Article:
See: without a referent aim

referent object

The validly knowable phenomena that the names and concepts for them, imputed on a basis for labeling, refer to.


J. Hopkins' translation: "designated phenomenon{N}; phenomenon imputed."

Tib: btags-chos
referent thing

The actual "thing" referred to by a name or concept, corresponding to the names or concepts for something, and which is findable, establishing its own existence by its own power, on the side of the referent object of the name or concept. In Gelug, according to Prasangika it is nonexistent and according to lower tenet systems it is existent.


J. Hopkins' translation: "designated object."

Tib: btags-don
reflection

See: mental derivative

reflection, mental

See: mental derivative

reflexive

Turned in on itself.

reflexive appearance

An appearance of a cognitive object that arises automatically from a person's clear light mind itself. Such an appearance may be either impure (with an appearance of truly established existence) or pure (without such an appearance).

Tib: rang-snang
reflexive awareness

(1) The cognitive faculty within a cognition, asserted in the Sautrantika and Chittamatra tenet systems, that takes as its cognitive object the consciousness within the cognition that it is part of. It also cognizes the validity or invalidity of the cognition that it is part of, and accounts for the ability to recall the cognition. (2) In the non-Gelug schools, this cognitive faculty becomes reflexive deep awareness -- that part of an arya's nonconceptual cognition of voidness that cognizes the two truths of that nonconceptual cognition.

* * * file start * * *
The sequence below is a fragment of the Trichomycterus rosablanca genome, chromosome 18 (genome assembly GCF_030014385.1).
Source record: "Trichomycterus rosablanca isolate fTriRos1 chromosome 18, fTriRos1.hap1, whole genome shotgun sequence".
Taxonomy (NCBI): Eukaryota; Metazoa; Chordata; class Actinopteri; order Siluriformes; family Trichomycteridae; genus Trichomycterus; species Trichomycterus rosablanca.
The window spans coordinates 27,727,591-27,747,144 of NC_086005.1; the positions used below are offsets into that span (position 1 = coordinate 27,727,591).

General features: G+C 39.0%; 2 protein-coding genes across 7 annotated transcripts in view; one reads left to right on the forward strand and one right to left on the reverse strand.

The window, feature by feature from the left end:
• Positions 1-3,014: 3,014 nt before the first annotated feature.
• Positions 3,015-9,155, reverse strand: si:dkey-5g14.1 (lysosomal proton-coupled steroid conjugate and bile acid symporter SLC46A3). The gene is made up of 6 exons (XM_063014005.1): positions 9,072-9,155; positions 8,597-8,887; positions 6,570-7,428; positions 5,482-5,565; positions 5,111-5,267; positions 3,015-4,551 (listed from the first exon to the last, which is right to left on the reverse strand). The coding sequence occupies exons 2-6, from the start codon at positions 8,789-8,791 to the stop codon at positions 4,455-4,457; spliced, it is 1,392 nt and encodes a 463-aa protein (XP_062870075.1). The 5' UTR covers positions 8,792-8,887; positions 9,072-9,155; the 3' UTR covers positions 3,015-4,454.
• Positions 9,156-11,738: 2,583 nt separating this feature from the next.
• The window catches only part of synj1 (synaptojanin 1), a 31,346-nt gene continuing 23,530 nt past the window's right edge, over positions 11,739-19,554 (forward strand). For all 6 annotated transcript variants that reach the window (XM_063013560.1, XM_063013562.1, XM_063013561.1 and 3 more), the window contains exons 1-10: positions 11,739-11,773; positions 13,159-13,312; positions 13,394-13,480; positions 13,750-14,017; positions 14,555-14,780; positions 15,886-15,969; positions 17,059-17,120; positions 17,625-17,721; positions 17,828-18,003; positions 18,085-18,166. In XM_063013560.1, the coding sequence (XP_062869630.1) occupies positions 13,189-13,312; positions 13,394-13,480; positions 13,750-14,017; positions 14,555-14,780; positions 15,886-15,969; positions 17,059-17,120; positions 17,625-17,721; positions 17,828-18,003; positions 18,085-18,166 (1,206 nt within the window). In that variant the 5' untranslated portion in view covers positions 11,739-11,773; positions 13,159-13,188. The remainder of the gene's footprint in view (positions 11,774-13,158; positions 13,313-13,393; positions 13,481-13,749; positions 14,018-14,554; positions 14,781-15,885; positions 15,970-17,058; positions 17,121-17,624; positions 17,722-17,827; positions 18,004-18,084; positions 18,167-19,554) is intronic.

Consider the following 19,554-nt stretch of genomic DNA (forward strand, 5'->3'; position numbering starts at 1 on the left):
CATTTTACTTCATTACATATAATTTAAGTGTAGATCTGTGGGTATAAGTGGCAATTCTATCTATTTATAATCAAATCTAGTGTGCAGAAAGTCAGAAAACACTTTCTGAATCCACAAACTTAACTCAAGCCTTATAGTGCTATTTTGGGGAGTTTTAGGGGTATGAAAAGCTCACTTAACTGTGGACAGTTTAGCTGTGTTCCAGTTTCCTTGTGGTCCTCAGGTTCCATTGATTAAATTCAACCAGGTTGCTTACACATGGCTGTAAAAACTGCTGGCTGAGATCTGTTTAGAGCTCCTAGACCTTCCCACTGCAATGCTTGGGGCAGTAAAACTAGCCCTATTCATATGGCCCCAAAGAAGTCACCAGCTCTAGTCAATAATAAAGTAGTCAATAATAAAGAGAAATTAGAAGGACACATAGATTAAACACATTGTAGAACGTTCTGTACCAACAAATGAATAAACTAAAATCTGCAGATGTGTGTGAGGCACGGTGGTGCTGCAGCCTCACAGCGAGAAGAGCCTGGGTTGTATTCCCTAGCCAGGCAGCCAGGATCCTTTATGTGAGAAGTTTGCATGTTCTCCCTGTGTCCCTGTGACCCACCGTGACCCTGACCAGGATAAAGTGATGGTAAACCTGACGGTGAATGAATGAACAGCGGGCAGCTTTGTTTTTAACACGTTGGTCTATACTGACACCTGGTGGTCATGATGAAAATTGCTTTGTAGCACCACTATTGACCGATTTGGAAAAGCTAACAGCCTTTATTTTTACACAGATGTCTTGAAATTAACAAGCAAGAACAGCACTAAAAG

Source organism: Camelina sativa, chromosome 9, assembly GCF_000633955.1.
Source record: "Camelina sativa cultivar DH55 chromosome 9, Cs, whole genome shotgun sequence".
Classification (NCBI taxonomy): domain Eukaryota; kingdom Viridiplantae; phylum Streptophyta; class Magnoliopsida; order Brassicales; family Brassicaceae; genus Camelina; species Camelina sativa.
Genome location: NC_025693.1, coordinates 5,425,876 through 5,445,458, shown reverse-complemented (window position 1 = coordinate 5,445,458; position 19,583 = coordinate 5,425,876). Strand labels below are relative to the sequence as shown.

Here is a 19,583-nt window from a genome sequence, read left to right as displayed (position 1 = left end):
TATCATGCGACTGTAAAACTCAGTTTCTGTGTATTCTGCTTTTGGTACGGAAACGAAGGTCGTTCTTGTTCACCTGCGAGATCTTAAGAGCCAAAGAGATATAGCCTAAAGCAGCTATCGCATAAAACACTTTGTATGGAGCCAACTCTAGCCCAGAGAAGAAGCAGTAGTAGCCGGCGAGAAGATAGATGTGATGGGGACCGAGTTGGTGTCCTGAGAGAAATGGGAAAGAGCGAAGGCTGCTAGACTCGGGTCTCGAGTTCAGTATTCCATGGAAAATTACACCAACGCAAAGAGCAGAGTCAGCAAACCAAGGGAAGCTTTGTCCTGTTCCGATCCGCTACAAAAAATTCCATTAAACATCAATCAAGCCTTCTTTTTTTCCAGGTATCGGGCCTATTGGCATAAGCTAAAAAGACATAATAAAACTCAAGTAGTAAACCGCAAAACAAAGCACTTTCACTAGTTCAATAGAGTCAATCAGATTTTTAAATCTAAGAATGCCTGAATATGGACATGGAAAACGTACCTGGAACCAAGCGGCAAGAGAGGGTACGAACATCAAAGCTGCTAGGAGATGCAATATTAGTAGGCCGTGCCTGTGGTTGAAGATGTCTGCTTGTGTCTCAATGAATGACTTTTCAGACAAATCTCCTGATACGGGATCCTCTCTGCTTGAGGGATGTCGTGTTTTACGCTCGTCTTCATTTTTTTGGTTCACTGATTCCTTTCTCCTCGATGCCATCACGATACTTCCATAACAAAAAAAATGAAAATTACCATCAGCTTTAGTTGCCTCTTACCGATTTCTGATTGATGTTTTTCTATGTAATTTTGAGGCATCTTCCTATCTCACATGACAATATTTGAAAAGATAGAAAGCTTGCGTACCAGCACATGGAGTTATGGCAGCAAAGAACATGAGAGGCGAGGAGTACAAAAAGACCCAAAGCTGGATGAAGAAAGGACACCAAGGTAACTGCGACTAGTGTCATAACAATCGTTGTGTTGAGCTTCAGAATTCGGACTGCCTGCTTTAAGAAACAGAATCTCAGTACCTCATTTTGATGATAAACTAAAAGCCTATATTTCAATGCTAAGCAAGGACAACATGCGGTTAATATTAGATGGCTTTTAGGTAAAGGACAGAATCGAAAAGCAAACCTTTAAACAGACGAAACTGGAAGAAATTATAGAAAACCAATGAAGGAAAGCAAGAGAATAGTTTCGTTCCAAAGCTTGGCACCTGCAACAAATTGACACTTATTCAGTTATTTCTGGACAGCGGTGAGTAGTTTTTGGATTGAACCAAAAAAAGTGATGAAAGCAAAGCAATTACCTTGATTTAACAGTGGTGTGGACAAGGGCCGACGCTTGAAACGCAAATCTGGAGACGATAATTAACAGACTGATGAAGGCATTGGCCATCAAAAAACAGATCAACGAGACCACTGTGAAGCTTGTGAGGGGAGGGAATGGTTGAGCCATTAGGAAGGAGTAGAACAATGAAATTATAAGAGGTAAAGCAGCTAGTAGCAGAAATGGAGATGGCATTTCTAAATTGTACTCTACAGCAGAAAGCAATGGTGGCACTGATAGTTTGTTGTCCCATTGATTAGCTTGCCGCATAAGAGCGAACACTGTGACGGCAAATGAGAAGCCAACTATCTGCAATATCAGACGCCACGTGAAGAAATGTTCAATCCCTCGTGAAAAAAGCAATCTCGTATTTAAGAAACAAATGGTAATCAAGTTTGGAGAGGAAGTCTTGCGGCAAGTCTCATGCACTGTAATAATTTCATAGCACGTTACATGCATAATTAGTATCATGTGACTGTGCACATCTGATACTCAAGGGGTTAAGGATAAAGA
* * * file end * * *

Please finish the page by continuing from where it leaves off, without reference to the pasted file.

J. Hopkins' translation: "self-knowing."

Tib: rang-rig
reflexive deep awareness

(1) In Kagyu and Sakya, that aspect of an arya's nonconceptual cognition of voidness that cognizes its own two-truth nature. (2) In Nyingma, that aspect of pure awareness (rigpa) that cognizes its own two truths or its own threefold nature. Synonymous with self-arising deep awareness.

Tib: rang-rig ye-shes
refuge

See: safe direction

refuge, take

See: take safe direction

refuge preceptor

A spiritual mentor who has kept one of the sets of pratimoksha vows purely for a certain number of years and in whose presence spiritual seekers formally take refuge (put a safe direction in their lives), thus committing themselves to the Buddhist path.

refutation

See: negation phenomenon

regard

See: firm conviction

regret

The subsidiary awareness (mental factor) of not wishing to repeat doing something, either proper or improper, that one did or that someone else made one do.


J. Hopkins' translation: "contrition."

Tib: 'gyod-pa
relating to a spiritual mentor in a healthy manner